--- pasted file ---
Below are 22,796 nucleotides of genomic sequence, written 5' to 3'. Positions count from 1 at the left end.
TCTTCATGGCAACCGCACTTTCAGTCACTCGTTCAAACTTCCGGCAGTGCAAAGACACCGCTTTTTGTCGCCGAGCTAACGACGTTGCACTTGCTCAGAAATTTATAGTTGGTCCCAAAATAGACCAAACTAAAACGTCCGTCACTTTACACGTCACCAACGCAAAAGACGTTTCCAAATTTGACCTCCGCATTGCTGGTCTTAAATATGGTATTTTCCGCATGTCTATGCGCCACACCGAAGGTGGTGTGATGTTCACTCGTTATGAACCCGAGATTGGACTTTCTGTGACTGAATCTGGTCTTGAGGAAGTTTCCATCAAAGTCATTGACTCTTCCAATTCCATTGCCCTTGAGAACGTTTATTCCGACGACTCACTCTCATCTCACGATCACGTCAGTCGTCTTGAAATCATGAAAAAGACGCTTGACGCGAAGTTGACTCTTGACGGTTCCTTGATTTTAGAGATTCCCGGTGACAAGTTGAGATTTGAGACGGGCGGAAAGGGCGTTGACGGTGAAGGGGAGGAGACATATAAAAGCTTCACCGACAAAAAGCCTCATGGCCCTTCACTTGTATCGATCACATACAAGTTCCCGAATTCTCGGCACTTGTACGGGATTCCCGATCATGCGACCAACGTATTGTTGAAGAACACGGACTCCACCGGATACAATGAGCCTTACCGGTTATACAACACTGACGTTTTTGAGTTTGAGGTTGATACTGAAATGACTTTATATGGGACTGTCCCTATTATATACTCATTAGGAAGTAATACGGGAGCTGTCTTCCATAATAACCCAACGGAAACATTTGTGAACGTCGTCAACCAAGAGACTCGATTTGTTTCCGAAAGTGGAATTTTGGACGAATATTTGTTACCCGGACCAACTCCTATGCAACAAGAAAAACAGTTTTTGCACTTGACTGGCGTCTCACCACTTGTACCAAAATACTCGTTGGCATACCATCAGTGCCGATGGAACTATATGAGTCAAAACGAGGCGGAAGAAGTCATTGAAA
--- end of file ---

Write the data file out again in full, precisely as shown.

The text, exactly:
Below are 22,796 nucleotides of genomic sequence, written 5' to 3'. Positions count from 1 at the left end.
TCTTCATGGCAACCGCACTTTCAGTCACTCGTTCAAACTTCCGGCAGTGCAAAGACACCGCTTTTTGTCGCCGAGCTAACGACGTTGCACTTGCTCAGAAATTTATAGTTGGTCCCAAAATAGACCAAACTAAAACGTCCGTCACTTTACACGTCACCAACGCAAAAGACGTTTCCAAATTTGACCTCCGCATTGCTGGTCTTAAATATGGTATTTTCCGCATGTCTATGCGCCACACCGAAGGTGGTGTGATGTTCACTCGTTATGAACCCGAGATTGGACTTTCTGTGACTGAATCTGGTCTTGAGGAAGTTTCCATCAAAGTCATTGACTCTTCCAATTCCATTGCCCTTGAGAACGTTTATTCCGACGACTCACTCTCATCTCACGATCACGTCAGTCGTCTTGAAATCATGAAAAAGACGCTTGACGCGAAGTTGACTCTTGACGGTTCCTTGATTTTAGAGATTCCCGGTGACAAGTTGAGATTTGAGACGGGCGGAAAGGGCGTTGACGGTGAAGGGGAGGAGACATATAAAAGCTTCACCGACAAAAAGCCTCATGGCCCTTCACTTGTATCGATCACATACAAGTTCCCGAATTCTCGGCACTTGTACGGGATTCCCGATCATGCGACCAACGTATTGTTGAAGAACACGGACTCCACCGGATACAATGAGCCTTACCGGTTATACAACACTGACGTTTTTGAGTTTGAGGTTGATACTGAAATGACTTTATATGGGACTGTCCCTATTATATACTCATTAGGAAGTAATACGGGAGCTGTCTTCCATAATAACCCAACGGAAACATTTGTGAACGTCGTCAACCAAGAGACTCGATTTGTTTCCGAAAGTGGAATTTTGGACGAATATTTGTTACCCGGACCAACTCCTATGCAACAAGAAAAACAGTTTTTGCACTTGACTGGCGTCTCACCACTTGTACCAAAATACTCGTTGGCATACCATCAGTGCCGATGGAACTATATGAGTCAAAACGAGGCGGAAGAAGTCATTGAAA